As flu season rapidly approaches, parents and doctors are being urged to closely monitor children who are taking <"http://www.yourlawyer.com/topics/overview/tamiflu">Tamiflu after reports linking the flu-fighting drug to bizarre psychiatric episodes. According to a newly released review by the Food and Drug Administration, there were more than 100 reports of abnormal behavior–including delirium and suicidal tendencies–in Tamiflu patients between August of 2005 and July of this year. The FDA is considering adding new warnings to the Tamiflu label in order to inform patients of the risks involved.
Tamiflu (oseltamivir phosphate) is made by Roche Pharmaceuticals and was approved by the FDA for use in children aged 1 to 12 in December of 2005. The large majority of the reports of adverse psychiatric effects (including three fatalities) came from Japan, where Tamiflu is incredibly popular.
The FDAÃ¢â‚¬â„¢s Pediatric advisory committee will meet Thursday to decide whether to recommend the label change, which would highlight the possibilities of Ã¢â‚¬Å“abnormal behaviorÃ¢â‚¬Â in children. Labels in Japan already reflect the risk of these potentially dangerous psychiatric side effects. At a meeting last year, the advisory committee declined to approve a label change, even after reports had linked Tamiflu to 12 child deaths in Japan since 2000.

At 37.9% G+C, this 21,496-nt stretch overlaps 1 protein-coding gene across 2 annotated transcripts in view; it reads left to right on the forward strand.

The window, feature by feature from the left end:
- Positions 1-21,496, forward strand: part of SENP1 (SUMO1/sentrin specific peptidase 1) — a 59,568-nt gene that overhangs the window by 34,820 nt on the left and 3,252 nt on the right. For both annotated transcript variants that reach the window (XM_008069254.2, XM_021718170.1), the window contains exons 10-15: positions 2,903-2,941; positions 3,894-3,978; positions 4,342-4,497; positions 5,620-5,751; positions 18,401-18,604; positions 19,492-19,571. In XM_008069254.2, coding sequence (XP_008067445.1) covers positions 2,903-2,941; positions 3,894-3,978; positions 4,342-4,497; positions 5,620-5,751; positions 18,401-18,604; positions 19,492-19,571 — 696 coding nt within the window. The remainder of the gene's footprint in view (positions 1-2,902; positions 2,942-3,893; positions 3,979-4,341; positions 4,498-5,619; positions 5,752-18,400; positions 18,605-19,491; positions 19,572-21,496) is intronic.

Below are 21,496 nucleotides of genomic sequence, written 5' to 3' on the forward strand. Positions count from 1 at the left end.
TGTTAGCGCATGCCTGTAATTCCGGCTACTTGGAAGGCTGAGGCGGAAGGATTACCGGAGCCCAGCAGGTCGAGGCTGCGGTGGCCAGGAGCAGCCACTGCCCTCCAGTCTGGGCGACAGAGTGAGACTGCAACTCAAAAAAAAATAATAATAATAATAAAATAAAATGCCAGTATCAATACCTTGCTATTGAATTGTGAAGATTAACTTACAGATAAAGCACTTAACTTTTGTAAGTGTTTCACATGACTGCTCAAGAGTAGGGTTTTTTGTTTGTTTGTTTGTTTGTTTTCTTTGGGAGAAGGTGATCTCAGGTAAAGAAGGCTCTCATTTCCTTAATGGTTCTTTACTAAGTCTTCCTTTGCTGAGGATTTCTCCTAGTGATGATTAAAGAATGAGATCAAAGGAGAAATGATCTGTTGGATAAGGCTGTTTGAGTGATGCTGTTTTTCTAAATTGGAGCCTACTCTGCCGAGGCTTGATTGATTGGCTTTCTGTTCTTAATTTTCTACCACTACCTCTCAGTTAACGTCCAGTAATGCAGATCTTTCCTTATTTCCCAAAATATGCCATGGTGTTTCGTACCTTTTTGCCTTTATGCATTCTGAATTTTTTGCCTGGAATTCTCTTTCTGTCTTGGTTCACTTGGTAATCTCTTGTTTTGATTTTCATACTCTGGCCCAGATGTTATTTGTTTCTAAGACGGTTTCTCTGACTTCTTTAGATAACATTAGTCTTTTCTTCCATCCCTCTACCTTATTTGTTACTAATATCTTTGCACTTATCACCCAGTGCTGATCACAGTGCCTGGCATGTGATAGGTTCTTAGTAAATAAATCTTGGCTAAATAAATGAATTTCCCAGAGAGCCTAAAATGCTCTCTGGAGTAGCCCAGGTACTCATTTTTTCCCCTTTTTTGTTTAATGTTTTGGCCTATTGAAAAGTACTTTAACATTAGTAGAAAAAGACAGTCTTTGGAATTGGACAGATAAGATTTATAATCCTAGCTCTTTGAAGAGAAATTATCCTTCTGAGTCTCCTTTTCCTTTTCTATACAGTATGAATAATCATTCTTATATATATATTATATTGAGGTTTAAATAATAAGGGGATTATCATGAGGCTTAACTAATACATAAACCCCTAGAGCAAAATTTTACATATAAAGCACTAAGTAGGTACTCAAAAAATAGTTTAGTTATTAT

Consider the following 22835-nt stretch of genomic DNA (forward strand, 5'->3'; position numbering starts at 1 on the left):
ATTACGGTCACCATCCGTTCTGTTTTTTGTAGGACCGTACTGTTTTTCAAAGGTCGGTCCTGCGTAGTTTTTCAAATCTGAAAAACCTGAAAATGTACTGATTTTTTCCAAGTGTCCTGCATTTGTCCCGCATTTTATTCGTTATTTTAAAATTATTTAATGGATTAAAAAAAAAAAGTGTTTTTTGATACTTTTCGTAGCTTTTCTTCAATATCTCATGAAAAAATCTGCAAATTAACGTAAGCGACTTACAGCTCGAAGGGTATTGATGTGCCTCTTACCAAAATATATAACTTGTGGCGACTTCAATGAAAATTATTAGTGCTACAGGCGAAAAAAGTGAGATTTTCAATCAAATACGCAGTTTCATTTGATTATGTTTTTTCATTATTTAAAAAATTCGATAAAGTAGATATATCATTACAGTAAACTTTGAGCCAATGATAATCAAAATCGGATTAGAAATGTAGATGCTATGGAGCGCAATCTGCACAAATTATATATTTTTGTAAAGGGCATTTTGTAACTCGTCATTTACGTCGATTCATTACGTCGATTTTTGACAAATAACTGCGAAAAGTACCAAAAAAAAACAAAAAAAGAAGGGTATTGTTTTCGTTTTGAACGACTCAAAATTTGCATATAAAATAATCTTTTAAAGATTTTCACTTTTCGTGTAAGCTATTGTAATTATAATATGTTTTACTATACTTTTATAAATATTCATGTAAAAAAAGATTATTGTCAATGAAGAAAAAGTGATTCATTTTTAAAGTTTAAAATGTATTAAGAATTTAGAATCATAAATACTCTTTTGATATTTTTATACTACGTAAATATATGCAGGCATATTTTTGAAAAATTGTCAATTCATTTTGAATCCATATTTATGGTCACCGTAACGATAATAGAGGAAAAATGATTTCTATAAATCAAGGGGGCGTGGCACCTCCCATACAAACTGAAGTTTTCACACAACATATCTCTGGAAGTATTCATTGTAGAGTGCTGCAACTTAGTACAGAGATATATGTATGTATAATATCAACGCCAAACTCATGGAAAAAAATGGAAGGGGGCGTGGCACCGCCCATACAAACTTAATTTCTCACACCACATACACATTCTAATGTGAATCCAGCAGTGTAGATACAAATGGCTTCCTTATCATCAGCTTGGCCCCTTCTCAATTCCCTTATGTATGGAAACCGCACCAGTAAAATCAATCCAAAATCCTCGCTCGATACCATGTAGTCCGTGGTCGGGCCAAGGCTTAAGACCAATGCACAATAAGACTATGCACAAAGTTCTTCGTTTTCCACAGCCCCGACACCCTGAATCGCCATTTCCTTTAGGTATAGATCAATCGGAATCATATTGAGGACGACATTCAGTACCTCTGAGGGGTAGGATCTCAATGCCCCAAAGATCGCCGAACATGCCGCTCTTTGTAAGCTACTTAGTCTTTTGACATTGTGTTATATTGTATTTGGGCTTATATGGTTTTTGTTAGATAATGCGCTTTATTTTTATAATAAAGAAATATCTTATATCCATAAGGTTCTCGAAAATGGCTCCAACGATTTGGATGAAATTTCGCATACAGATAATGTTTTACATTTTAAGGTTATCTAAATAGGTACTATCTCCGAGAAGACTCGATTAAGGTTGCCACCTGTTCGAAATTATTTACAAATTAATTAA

The antiviral drug has been closely watched because it has proven to be effective in the treatment of bird flu. (Tamiflu doesnÃ¢â‚¬â„¢t prevent a patient from contracting influenza, but it has been shown to significantly lessen the impact of the virus.) In addition, it still is not clear whether these psychiatric effects are related to the drug itself or the virus–or some combination of the two. Yet, the FDA has seen enough evidence linking the drug to abnormal behavior to issue these alerts asking consumers and health-care professionals to be vigilant in observing behavioral changes in youngsters who are taking Tamiflu. The FDA also warns that taking a child off Tamiflu may be equally as dangerous, so they suggest that decisions be made in conjunction with a doctor.